By Lindsay Toler
By Chad Garrison
By Allison Babka
By Lindsay Toler
By Jake Rossen
By Lindsay Toler
By Kelsey McClure
By Lindsay Toler
"During the fittings, they made me walk [the runway] 100, 150 times in heels," Travers recalls. "My feet got calluses. For the show, I walked just once. Right before I went on, I thought I was going to die."
"It's kind of scary," Fogarty confesses. "You've got 25-year-old guys hitting on you — because we look like we're in our 30s after they do our makeup and hair."
"It's such a big transformation," McGrath says. "I love being all made up." She slowly flips through some test shots taken earlier this summer. In the photos, the makeup artist has lined her eyes in heavy black mascara and purple eye shadow, and wild curls blow across her face.
Today, she wears no makeup and her hair is pulled tightly back into a braid; she has just come from volleyball practice. She stares at the pictures, bemused, her thoughts almost audible: Is this really me?
There are other surprises. "Jeff called me a few weeks ago," Travers says, "and said, 'Guess who's in Teen Vogue?' I said, 'I don't know, who's in Teen Vogue?' He said, 'You are!' I was at a friend's house, but he brought it over to show me. I had a full page. It was very exciting." The photo leads off the magazine's fall fashion section and shows Travers strutting around backstage at the Marc Jacobs show last spring, barely able to contain her excitement.
Travers and Fogarty have fallen in love with modeling. "I don't know how much I could work, though," Fogarty says. "I'm only allowed to be absent fifteen days a semester, but my principal told me, 'There's no way I can tell you you can't go. It's the opportunity of a lifetime.'" McGrath is more ambivalent. "I'd like to keep doing it," she says, "as long as it doesn't conflict with other things."
"It's a good summer job," Mary McGrath says firmly.
Is Cat worried about a volleyball hitting her in the face and ruining her career? She laughs. Her mother explains: "She's more concerned about twisting her ankle walking around in those heels and not being able to play volleyball."
Karlie Kloss just turned sixteen. In the past year, she has been on the covers of Teen Vogue, Korean W, RUSSH and Alive. Steven Meisel shot her for Italian Vogue. She appeared in an ad campaign with Lauren Hutton. She has modeled evening gowns and ripped jeans, a clown costume and an enormous pair of false eyelashes.
She has played the tuba, cuddled a baby liger — a cross between a lion and a tiger — and held a pair of live chickens upside down by their feet, one in each fist, for ten long minutes, until the birds calmed down enough to be photographed. In the rankings of the world's top 50 models at models.com, Kloss is No. 26. Earlier this year when she switched her agency from Elite Model Management to Next for a reported $200,000 bonus, Elite threatened to sue.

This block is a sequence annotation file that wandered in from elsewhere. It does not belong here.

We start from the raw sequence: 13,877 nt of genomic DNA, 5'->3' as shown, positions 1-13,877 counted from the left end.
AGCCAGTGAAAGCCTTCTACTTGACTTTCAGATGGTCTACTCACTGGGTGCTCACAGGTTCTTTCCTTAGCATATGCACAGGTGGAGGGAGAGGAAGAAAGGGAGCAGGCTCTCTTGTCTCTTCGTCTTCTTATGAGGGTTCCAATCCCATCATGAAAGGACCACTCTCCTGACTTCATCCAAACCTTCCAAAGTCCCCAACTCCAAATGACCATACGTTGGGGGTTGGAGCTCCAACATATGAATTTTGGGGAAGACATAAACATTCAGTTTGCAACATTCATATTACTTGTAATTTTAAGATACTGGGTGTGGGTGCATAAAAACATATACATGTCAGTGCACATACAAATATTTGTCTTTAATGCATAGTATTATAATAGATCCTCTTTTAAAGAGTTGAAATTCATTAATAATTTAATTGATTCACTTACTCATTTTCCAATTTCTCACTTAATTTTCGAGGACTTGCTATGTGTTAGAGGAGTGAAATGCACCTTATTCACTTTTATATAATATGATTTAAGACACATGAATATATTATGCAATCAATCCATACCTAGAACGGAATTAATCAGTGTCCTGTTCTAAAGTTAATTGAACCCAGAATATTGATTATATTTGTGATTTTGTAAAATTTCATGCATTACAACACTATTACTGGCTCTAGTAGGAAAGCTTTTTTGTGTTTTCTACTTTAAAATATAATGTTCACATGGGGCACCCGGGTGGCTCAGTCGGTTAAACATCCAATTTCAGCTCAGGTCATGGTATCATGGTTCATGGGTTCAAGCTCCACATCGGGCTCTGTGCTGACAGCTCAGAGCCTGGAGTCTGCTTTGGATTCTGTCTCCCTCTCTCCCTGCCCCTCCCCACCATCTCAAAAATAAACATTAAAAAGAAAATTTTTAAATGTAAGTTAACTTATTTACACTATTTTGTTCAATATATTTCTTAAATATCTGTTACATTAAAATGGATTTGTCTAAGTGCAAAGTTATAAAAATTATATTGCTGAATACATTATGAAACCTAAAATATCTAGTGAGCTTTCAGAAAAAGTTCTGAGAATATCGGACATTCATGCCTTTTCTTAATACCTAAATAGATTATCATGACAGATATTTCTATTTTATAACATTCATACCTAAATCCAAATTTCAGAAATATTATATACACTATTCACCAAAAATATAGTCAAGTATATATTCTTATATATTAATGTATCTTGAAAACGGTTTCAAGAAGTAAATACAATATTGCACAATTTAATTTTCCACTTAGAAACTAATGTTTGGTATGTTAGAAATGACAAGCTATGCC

The Clarkes won't say how much money she's earned so far. But, says Mary, "She's in a position to have an extremely lucrative career."
Last February, New York magazine declared Kloss Spring Fashion Week's No. 1 model. She walked the runway for Gucci, Valentino, Calvin Klein, Marc Jacobs and every other major designer. By the end of the circuit, from New York to Milan to Paris, she appeared in 64 shows.
Then it was back to Webster Groves High School, where she was just another freshman — albeit a five-foot-eleven-inch tall one who did a lot of class work online.
"It's been crazy," Kloss says. "I'm only sixteen. How did I fit it all in?"
She's become enough of a celebrity to attract negative attention, though not enough of a celebrity to ignore it. During one Fashion Week show, Tyra Banks mimicked Kloss' runway walk, which New York described as "a kind of stoned death stare." In January, a celebrity gossip website published an unsubstantiated rumor that she had gone to rehab for anorexia.
"I was devastated that someone would write that about me," Kloss says. "It's a vicious lie. Anyone who knows me knows I can't go ten minutes without a snack." Indeed, at the conclusion of this interview, she makes a beeline for a bag of grapes lying on the Clarkes' kitchen counter.
"Of course it hurt her," Mary Clarke says. "She cried. But it was amazing to watch her bounce back. It showed real strength of character. I couldn't be more proud."
Kloss first met the Clarkes when she was thirteen and auditioning for a charity fashion show at West County Center. "I had no clue," she remembers. "I didn't think you had to be tall. I didn't know there was such a thing as a runway walk. My mom and I went to the bathroom to practice walking so I wouldn't be nervous. Then, after I walked, I went to the food court and got a hot-fudge sundae."
The Clarkes remember that day much differently.
"She had a long body," Jeff recalls, "even when she was only five-six or five-seven. And she had this walk."